“After a briefing of the facts, we are confident the search was not racially motivated and proper protocol was followed. We take any reports of this type seriously with an expectation that all people on our campus will be treated with love and respect. We are fundamentally committed to ensuring that Trevecca is a safe place for all students and desire that no student feels targeted for any reason. Trevecca will not publicly discuss details to protect student confidentiality. Administration officials are doing a full investigation of this matter and will take steps to ensure that all students are treated with respect and sensitivity.


Trevecca: a community founded on serving others

By: Blake Stewart

From abandoned churches to caves, Trevecca’s campus has historically been a community of healing.

Since it’s finding in 1898, Trevecca has moved locations, but kept the same mission.

“Our faith calls us to be engaged in the transformation of those around us and to get in the trenches to find what the need is,” said Dan Boone, university president. “It’s an extension of God to be able to help our neighbors.”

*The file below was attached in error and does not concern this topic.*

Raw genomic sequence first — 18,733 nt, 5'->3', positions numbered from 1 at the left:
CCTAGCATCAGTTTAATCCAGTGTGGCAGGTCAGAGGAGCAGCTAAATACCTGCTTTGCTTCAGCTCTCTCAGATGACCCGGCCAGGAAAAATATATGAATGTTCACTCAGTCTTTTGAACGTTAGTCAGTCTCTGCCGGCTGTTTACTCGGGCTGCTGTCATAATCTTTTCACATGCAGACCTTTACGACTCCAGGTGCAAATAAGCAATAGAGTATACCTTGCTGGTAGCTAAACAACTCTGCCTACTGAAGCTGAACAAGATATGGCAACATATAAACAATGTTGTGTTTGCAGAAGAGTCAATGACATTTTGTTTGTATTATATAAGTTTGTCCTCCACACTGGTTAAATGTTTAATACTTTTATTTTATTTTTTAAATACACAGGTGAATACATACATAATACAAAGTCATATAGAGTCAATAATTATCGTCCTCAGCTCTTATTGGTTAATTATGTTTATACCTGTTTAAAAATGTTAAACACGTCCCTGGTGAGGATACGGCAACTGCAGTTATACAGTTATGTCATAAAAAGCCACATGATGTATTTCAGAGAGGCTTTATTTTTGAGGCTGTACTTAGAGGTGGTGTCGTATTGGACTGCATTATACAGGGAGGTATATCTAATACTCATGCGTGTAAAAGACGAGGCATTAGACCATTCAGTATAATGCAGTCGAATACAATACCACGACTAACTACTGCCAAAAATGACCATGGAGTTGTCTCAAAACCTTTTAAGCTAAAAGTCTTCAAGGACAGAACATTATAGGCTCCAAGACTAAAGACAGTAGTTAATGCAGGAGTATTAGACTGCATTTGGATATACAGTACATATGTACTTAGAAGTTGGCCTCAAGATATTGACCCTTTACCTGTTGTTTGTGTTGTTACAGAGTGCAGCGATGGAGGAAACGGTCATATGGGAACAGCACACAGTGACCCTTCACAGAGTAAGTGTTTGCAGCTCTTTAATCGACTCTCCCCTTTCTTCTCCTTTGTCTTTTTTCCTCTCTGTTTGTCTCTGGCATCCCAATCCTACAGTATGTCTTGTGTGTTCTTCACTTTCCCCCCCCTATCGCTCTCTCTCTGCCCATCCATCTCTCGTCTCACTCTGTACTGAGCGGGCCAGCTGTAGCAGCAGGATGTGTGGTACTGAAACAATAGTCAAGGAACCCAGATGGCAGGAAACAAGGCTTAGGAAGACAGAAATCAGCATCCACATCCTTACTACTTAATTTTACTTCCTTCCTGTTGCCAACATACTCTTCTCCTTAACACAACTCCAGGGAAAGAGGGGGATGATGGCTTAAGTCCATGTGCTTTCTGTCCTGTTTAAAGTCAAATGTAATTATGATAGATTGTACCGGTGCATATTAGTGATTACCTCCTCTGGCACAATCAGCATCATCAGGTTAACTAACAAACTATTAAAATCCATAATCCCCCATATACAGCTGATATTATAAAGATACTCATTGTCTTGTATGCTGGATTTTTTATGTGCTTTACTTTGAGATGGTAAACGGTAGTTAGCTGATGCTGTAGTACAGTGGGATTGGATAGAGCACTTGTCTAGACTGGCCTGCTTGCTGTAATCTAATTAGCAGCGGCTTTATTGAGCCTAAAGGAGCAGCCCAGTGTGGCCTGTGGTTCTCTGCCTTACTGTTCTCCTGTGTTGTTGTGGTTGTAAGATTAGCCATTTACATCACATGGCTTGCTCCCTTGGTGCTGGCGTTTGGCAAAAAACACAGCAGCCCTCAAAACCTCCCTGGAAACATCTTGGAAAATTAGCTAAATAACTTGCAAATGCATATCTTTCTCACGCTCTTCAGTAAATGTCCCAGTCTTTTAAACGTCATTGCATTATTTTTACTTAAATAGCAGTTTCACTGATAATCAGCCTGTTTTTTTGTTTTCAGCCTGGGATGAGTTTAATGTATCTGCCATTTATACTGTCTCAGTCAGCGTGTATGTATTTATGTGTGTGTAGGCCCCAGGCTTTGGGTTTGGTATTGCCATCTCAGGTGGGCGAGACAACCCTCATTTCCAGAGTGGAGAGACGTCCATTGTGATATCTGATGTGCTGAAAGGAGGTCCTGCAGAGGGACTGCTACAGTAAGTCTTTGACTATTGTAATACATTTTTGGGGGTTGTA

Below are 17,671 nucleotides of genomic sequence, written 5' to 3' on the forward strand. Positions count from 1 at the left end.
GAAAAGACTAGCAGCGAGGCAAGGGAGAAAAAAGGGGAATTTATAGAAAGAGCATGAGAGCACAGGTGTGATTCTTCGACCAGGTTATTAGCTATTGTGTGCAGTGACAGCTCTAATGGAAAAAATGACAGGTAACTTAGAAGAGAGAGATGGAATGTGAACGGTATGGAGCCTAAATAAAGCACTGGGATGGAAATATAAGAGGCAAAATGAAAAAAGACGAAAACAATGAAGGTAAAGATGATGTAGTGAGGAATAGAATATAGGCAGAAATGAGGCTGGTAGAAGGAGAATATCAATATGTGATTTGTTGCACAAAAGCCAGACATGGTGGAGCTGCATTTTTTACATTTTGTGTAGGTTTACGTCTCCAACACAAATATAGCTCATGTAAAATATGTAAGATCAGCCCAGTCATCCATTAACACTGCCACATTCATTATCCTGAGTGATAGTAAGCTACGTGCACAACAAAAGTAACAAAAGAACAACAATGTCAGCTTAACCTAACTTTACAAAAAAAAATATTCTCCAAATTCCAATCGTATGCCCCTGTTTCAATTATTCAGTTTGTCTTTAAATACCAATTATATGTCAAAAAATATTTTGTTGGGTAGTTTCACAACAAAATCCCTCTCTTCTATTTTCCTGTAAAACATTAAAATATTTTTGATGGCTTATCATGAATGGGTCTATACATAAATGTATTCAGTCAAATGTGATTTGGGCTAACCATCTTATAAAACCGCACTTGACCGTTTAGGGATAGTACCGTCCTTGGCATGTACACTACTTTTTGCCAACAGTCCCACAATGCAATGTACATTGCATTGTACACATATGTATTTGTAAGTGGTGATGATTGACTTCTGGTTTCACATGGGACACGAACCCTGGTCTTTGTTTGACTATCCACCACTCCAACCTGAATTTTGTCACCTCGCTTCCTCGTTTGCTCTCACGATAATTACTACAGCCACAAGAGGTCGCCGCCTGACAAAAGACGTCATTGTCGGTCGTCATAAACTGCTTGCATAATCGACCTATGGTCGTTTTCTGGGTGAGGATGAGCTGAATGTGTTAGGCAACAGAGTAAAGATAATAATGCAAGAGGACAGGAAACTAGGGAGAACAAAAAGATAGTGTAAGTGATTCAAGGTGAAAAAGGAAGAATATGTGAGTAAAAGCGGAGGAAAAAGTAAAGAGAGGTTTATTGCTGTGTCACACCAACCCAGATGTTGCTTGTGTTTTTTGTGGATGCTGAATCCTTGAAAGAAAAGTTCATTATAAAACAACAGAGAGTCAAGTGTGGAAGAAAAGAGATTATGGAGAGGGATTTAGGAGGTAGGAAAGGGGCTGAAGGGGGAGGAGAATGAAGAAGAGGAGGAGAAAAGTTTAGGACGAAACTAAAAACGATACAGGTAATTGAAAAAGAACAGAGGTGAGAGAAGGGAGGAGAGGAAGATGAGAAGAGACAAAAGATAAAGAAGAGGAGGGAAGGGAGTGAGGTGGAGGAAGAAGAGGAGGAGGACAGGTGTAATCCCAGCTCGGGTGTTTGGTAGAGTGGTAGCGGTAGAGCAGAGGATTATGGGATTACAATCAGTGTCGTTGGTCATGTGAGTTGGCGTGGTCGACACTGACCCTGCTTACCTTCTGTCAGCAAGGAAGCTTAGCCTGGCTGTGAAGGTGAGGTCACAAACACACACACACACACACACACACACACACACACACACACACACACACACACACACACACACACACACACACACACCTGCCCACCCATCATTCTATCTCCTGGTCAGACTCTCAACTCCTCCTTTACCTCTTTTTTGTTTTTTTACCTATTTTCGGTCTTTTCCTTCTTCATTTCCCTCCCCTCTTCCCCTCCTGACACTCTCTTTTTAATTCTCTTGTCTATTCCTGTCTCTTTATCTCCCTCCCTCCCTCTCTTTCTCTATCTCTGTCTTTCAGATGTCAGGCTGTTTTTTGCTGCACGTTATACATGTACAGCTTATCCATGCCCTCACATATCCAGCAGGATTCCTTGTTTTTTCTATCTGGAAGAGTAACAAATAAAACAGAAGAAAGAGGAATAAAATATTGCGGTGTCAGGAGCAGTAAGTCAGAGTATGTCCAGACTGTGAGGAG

[Read more…]

First generation college students make up 40 percent of freshman class

By: Andrew Preston

When Abby-Lynn Jordan got her acceptance letter to Trevecca her parents pinned it to the family refrigerator with a poster that said, “She finally did it!”

Jordan, an early childhood education major, is one of around 160 freshmen at Trevecca this fall who are the first people in their families to potentially graduate from college.

Though her parents didn’t go to college, there was never a question about whether she would.

“It wasn’t my choice,” Jordan said. “My parents said, ‘Since we didn’t go, we want you to go. We want you to have the opportunity that we didn’t have.’”

[Read more…]

Nashville housing costs continue to rise for graduates

By Princess Jones

Soon-to-be Trevecca grad Jade Kravat wants a job as a worship minister and she’d like to stay in Nashville. But, as Kravat started looking for apartments she was surprised by the cost of living in the city.